Israeli researchers provide evidence microdosing cannabis relieves pain
The researchers published their findings in the European Journal of Pain, providing the first scientific evidence that microdosing can be applied medical cannabis solution.
The research team published their findings in the European Journal of Pain, providing the scientific community with the first research-based evidence that microdosing – “the process of using extremely low doses of active drug compounds to treat various conditions” – can actually be applied to medical cannabis solutions.
The Syqe Selective-Dose Inhaler, marketed by Israeli pharmaceutical giant Teva, is the world’s first marijuana inhaler capable of delivering botanicals with the same level of safety and precision as conventional drugs. It is “presumed” that the Syqe platform’s bioavailability-enhancing technologies and selective dosing capabilities are behind the success of the trials.
In addition, Syqe believes that the new study can give the pharma-tech company a strong backing to earn FDA and CE approval within the coming months, so that they may be able to market the product across the United States and the European Union. Its CE approval is currently pending, and a request for FDA approval is noted as “planned.”
“This study is the first to show that human sensitivity to THC is significantly greater than previously assumed, indicating that if we can treat patients with much higher precision, lower quantities of drug will be needed, resulting in fewer side effects and an overall more effective treatment,” said Syqe Medical CEO Perry Davidson. “The Syqe drug delivery technology is also applicable to opioids and other compounds that, while potentially effective, are notoriously associated with dangerous side effects. The introduction of a tool to prescribe medications at such low doses with such high resolution may allow us to achieve treatment outcomes that previously were not possible.”
The evidence provided in the Syqe research team’s findings could lead the way to the standardized use of applying cannabis inhalation to therapeutic medical solutions, more or less due to the fact the administering method is able to stave off many of the psychoactive effects that tend to accompany marijuana use while providing the patient with therapeutic relief.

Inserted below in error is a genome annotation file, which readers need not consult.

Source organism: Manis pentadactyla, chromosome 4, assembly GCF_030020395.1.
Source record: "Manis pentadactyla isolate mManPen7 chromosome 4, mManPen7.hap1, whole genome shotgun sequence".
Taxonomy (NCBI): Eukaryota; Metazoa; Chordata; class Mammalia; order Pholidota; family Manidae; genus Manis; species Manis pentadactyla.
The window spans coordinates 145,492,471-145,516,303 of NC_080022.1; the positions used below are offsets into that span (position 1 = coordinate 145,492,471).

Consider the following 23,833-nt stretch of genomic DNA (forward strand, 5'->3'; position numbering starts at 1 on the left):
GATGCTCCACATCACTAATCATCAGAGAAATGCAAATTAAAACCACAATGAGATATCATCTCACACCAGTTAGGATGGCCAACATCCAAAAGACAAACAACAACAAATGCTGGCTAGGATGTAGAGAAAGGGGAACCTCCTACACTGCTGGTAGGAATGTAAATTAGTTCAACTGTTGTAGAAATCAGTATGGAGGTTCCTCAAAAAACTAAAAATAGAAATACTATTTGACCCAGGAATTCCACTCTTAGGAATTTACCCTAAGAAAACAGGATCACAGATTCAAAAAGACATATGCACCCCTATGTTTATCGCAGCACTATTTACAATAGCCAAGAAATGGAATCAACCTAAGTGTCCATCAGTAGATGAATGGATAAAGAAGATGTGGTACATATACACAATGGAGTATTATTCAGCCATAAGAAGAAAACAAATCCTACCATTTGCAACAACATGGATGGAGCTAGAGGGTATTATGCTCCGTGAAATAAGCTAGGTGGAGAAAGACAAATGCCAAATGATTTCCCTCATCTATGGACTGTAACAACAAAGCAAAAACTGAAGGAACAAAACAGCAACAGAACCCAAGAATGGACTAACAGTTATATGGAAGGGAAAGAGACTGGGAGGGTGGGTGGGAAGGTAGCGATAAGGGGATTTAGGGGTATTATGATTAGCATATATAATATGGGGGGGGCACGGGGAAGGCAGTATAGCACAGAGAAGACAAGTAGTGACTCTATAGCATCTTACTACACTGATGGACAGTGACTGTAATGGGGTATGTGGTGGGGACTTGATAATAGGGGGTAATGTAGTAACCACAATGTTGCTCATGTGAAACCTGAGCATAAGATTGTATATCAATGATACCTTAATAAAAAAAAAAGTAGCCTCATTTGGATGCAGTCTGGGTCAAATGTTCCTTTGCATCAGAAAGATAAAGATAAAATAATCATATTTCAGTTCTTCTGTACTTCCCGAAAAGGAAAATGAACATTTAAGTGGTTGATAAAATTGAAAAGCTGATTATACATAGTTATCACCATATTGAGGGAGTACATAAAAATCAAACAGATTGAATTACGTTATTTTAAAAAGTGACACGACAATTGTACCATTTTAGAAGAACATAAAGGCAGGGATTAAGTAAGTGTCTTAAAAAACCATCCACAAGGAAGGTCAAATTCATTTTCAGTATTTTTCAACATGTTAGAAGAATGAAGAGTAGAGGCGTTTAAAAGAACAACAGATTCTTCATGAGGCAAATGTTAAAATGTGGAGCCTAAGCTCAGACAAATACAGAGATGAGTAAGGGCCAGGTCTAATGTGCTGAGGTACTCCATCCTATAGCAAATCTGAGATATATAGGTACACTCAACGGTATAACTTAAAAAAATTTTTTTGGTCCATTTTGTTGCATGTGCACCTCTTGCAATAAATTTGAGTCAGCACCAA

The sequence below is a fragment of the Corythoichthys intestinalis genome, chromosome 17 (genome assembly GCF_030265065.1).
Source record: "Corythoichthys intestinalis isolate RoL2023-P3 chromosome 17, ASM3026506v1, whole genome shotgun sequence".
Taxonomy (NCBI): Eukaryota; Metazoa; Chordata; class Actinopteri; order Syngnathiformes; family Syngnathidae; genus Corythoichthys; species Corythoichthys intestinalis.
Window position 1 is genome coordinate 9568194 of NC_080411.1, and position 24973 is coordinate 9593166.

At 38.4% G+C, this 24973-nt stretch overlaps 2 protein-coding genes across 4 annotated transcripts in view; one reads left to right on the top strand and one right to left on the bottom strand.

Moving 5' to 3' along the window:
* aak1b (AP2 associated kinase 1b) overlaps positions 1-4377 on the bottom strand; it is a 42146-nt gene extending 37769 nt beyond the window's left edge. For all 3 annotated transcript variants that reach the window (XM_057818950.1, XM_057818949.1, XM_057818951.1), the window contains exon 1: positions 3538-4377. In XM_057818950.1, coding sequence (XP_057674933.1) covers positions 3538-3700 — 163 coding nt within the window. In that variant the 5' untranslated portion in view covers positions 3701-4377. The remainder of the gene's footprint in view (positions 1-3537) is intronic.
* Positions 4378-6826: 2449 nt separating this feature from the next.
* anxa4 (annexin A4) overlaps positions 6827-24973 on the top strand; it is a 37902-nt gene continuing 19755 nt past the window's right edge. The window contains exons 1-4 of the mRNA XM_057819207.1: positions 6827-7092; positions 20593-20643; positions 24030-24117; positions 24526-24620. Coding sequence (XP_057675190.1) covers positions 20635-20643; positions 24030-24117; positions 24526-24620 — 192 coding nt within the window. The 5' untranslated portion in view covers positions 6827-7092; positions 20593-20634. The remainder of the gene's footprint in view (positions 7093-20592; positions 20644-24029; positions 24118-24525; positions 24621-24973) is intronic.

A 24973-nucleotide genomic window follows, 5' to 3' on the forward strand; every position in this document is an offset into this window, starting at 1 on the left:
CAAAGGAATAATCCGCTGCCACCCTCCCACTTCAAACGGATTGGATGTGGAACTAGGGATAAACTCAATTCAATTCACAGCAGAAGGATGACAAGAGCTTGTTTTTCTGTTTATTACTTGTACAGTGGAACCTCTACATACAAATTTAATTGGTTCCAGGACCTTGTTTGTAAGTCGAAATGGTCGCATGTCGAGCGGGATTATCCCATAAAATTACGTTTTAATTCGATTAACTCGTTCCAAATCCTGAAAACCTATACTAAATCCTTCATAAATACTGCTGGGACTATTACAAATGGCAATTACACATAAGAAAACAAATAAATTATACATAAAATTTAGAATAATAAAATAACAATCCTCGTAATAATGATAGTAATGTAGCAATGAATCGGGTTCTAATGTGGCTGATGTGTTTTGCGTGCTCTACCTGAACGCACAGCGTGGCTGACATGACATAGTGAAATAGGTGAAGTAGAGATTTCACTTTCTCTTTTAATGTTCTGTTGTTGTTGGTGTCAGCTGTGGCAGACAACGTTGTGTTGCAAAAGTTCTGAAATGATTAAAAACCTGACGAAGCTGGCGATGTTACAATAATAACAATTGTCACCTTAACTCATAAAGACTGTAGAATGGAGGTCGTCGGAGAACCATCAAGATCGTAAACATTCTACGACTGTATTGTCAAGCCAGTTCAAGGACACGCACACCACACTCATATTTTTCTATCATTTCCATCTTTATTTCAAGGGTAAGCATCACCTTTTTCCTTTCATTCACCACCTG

Until now, pain relief from medical cannabis has been delivered via edibles; inhaling smoke; or through commercial inhalers. None of those, however, provide reliable or accurate doses.
In the edible form, effectiveness often depends on what users ate a few hours before, while the quantities of active ingredients inhaled from cannabis joints have generally been unknown. So, in the absence of precise dosing, cannabis could not be prescribed as a standard medical treatment, causing difficulties for patients and the physicians who treat them.
“We can conclude from the study results that low doses of cannabis may provide desirable effects while avoiding cognitive debilitations, significantly contributing to daily functioning, quality of life, and safety of the patient,” said lead researcher and Dean of the Faculty of Medicine at the Technion-Israel Institute of Technology Prof. Elon Eisenberg. “The doses given in this study, being so low, mandate very high precision in the treatment modality. This precision is unique to the Syqe drug delivery technology, enabling cannabis dosing at pharmaceutical standards.”
Approximately 90% of medical cannabis consumers worldwide use the drug by inhalation, and the Syqe inhaler allows them to receive the optimal dose for their condition, in order to alleviate suffering in the most efficient way possible.
“Syqe Medical is a trailblazer in the field of medical cannabis by means of accurate microdosing utilizing the proprietary Syqe inhaler,” said Dr. Morris Laster, a Medical Venture Partner at OurCrowd, an investor in Syqe. “We believe that the Syqe inhaler solves many of the safety, efficacy and regulatory issues regarding medical cannabis, and we look forward to future positive developments from the company.”
Judy Siegel-Itzkovich contributed to this report.